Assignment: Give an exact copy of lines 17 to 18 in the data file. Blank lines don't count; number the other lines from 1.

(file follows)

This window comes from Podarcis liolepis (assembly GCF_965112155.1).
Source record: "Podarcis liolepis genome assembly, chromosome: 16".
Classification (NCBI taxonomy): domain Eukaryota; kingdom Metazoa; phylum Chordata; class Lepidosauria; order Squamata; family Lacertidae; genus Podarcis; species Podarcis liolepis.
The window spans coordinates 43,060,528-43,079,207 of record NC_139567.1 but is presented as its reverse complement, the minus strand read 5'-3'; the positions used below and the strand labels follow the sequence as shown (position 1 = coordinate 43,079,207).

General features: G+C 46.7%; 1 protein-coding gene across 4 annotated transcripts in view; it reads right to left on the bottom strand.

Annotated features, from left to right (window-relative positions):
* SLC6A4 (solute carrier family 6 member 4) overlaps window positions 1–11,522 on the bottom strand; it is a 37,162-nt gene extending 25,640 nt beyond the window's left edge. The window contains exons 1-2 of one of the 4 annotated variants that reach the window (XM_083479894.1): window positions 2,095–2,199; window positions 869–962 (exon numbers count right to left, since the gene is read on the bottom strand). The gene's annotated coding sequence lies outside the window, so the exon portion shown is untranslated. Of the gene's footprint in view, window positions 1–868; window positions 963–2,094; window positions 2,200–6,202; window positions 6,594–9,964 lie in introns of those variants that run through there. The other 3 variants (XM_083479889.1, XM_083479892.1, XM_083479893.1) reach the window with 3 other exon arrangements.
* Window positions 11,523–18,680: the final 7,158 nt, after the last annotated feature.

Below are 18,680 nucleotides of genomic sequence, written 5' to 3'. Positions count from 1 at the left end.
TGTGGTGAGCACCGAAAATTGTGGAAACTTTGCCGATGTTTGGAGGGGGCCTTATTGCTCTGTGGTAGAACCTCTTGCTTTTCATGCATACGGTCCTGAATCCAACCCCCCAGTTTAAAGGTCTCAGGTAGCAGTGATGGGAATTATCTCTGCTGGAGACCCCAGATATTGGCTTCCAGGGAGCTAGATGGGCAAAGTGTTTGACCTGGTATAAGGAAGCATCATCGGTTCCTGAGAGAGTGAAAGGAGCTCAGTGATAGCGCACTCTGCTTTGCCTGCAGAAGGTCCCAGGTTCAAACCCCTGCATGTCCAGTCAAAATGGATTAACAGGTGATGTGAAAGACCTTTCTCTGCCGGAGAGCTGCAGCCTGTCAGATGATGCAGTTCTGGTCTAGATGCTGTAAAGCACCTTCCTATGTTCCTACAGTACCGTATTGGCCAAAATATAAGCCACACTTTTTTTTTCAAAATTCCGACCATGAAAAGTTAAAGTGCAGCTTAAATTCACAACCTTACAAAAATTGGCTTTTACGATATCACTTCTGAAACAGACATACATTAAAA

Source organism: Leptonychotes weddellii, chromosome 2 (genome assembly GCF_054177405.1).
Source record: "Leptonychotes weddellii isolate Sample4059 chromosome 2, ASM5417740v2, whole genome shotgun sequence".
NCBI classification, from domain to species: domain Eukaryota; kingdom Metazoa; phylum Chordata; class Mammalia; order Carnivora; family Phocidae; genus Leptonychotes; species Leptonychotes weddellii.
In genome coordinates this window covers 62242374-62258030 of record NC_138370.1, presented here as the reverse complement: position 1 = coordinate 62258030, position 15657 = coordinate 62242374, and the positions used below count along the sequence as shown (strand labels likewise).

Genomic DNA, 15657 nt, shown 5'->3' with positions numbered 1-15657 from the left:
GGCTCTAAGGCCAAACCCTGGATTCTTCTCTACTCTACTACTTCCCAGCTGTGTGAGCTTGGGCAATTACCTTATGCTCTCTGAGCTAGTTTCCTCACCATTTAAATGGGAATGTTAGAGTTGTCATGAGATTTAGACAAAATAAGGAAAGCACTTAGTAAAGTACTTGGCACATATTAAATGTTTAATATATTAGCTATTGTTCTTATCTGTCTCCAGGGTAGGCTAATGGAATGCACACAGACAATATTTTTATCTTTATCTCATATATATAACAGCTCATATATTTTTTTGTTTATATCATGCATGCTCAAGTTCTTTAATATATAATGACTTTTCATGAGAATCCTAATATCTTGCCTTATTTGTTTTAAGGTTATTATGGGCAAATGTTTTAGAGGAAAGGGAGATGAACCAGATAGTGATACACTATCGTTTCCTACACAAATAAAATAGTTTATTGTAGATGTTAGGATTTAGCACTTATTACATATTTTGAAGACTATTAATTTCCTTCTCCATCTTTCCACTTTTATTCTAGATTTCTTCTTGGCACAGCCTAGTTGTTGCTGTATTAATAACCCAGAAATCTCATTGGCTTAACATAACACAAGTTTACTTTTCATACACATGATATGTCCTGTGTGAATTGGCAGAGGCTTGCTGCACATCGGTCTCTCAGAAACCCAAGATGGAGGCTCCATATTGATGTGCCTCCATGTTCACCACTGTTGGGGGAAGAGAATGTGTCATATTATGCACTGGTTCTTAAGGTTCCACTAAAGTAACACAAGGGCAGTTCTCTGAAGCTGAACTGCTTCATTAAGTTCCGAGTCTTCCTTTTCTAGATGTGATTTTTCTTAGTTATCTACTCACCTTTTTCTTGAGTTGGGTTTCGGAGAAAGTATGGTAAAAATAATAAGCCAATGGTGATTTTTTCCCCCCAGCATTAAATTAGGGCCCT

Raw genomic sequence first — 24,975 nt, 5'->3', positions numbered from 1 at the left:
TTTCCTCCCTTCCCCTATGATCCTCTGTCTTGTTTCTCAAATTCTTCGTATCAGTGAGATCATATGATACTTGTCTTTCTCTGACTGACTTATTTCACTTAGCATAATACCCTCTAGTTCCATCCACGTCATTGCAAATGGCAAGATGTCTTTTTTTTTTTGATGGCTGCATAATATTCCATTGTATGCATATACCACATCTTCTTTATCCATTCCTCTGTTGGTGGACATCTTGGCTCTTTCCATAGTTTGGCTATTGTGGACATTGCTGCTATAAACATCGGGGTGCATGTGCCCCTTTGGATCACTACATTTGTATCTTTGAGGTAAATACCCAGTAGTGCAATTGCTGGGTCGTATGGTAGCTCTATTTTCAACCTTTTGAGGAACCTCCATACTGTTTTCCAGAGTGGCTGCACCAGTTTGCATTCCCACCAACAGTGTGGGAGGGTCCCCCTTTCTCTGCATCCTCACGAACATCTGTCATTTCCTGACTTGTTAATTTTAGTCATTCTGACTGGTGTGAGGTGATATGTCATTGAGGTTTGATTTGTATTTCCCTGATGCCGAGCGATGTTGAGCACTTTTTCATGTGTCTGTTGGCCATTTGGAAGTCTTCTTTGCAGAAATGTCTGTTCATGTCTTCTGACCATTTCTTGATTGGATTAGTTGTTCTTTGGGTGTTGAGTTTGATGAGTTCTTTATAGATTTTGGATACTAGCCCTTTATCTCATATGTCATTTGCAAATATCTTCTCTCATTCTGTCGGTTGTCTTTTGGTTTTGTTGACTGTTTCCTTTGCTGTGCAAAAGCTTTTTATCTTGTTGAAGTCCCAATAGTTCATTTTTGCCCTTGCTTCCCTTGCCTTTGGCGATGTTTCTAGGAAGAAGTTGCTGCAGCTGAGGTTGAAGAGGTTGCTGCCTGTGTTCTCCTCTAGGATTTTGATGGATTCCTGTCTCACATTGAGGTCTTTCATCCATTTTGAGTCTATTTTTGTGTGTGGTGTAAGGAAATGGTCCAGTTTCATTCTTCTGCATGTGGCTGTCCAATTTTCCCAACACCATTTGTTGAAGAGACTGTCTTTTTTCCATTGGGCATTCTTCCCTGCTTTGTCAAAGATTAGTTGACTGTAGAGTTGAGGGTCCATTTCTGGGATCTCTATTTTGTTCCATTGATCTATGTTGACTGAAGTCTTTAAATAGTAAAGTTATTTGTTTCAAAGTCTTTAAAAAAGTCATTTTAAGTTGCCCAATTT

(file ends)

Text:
Raw genomic sequence first — 24,975 nt, 5'->3', positions numbered from 1 at the left:
TTTCCTCCCTTCCCCTATGATCCTCTGTCTTGTTTCTCAAATTCTTCGTATCAGTGAGATCATATGATACTTGTCTTTCTCTGACTGACTTATTTCACTTAGCATAATACCCTCTAGTTCCATCCACGTCATTGCAAATGGCAAGATGTCTTTTTTTTTTTGATGGCTGCATAATATTCCATTGTATGCATATACCACATCTTCTTTATCCATTCCTCTGTTGGTGGACATCTTGGCTCTTTCCATAGTTTGGCTATTGTGGACATTGCTGCTATAAACATCGGGGTGCATGTGCCCCTTTGGATCACTACATTTGTATCTTTGAGGTAAATACCCAGTAGTGCAATTGCTGGGTCGTATGGTAGCTCTATTTTCAACCTTTTGAGGAACCTCCATACTGTTTTCCAGAGTGGCTGCACCAGTTTGCATTCCCACCAACAGTGTGGGAGGGTCCCCCTTTCTCTGCATCCTCACGAACATCTGTCATTTCCTGACTTGTTAATTTTAGTCATTCTGACTGGTGTGAGGTGATATGTCATTGAGGTTTGATTTGTATTTCCCTGATGCCGAGCGATGTTGAGCACTTTTTCATGTGTCTGTTGGCCATTTGGAAGTCTTCTTTGCAGAAATGTCTGTTCATGTCTTCTGACCATTTCTTGATTGGATTAGTTGTTCTTTGGGTGTTGAGTTTGATGAGTTCTTTATAGATTTTGGATACTAGCCCTTTATCTCATATGTCATTTGCAAATATCTTCTCTCATTCTGTCGGTTGTCTTTTGGTTTTGTTGACTGTTTCCTTTGCTGTGCAAAAGCTTTTTATCTTGTTGAAGTCCCAATAGTTCATTTTTGCCCTTGCTTCCCTTGCCTTTGGCGATGTTTCTAGGAAGAAGTTGCTGCAGCTGAGGTTGAAGAGGTTGCTGCCTGTGTTCTCCTCTAGGATTTTGATGGATTCCTGTCTCACATTGAGGTCTTTCATCCATTTTGAGTCTATTTTTGTGTGTGGTGTAAGGAAATGGTCCAGTTTCATTCTTCTGCATGTGGCTGTCCAATTTTCCCAACACCATTTGTTGAAGAGACTGTCTTTTTTCCATTGGGCATTCTTCCCTGCTTTGTCAAAGATTAGTTGACTGTAGAGTTGAGGGTCCATTTCTGGGATCTCTATTTTGTTCCATTGATCTATGTTGACTGAAGTCTTTAAATAGTAAAGTTATTTGTTTCAAAGTCTTTAAAAAAGTCATTTTAAGTTGCCCAATTT